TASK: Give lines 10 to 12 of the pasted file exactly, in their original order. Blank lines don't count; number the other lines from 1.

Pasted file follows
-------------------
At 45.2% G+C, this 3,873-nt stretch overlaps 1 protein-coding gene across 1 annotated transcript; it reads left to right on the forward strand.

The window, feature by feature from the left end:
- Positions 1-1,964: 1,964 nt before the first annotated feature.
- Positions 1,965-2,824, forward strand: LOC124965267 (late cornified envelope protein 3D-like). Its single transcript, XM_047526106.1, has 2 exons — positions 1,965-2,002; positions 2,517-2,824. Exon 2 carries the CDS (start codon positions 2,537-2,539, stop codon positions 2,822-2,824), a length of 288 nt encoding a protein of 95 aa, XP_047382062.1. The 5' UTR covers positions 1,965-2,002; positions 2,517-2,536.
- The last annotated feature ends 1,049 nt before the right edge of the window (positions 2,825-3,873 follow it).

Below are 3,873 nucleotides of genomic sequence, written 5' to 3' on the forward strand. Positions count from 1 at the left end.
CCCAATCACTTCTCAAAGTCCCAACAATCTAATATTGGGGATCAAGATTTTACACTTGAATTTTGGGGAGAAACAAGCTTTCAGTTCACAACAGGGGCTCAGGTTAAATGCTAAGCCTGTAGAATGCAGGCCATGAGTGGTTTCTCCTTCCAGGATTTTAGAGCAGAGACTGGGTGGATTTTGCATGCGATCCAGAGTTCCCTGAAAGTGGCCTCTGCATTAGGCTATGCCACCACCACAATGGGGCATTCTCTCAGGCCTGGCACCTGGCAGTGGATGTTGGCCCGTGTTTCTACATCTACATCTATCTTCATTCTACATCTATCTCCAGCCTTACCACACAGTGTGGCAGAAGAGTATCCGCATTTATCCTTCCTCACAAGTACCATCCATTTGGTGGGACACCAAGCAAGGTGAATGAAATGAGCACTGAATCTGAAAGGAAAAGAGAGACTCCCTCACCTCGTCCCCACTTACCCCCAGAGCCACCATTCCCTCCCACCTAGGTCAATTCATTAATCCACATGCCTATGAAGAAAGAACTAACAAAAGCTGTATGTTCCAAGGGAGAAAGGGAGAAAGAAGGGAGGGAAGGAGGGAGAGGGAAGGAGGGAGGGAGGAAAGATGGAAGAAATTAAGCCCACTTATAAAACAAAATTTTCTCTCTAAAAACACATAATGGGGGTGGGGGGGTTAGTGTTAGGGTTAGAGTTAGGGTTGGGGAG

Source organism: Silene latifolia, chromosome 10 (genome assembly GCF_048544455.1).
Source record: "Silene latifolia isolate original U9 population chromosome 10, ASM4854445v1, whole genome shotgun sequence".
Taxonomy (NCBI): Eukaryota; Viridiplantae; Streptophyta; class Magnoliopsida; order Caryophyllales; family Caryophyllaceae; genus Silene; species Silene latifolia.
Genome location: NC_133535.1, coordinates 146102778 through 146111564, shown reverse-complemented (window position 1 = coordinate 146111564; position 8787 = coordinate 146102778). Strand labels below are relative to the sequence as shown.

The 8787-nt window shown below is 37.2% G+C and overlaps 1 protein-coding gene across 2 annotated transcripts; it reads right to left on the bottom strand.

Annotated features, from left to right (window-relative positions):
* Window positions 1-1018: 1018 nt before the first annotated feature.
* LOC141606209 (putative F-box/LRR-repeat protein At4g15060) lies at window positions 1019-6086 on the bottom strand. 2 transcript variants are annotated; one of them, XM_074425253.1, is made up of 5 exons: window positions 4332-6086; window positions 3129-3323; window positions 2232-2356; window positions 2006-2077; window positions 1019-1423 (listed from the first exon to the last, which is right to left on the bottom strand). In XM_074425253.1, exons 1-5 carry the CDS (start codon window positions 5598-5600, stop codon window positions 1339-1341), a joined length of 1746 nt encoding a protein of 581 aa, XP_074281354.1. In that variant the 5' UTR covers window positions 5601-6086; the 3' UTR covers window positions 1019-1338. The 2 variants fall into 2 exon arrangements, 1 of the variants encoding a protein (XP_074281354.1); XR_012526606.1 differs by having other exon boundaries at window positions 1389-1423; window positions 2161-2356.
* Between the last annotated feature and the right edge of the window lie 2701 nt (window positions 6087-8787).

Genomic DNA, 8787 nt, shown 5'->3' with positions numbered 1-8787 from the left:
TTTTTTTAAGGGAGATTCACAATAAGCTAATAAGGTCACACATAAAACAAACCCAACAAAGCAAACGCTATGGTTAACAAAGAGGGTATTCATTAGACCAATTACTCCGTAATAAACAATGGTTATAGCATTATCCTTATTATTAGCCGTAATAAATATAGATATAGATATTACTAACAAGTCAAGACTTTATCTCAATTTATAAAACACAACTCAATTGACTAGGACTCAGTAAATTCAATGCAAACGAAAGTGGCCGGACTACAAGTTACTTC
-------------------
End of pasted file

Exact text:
Taxonomy (NCBI): Eukaryota; Viridiplantae; Streptophyta; class Magnoliopsida; order Caryophyllales; family Caryophyllaceae; genus Silene; species Silene latifolia.
Genome location: NC_133535.1, coordinates 146102778 through 146111564, shown reverse-complemented (window position 1 = coordinate 146111564; position 8787 = coordinate 146102778). Strand labels below are relative to the sequence as shown.

The 8787-nt window shown below is 37.2% G+C and overlaps 1 protein-coding gene across 2 annotated transcripts; it reads right to left on the bottom strand.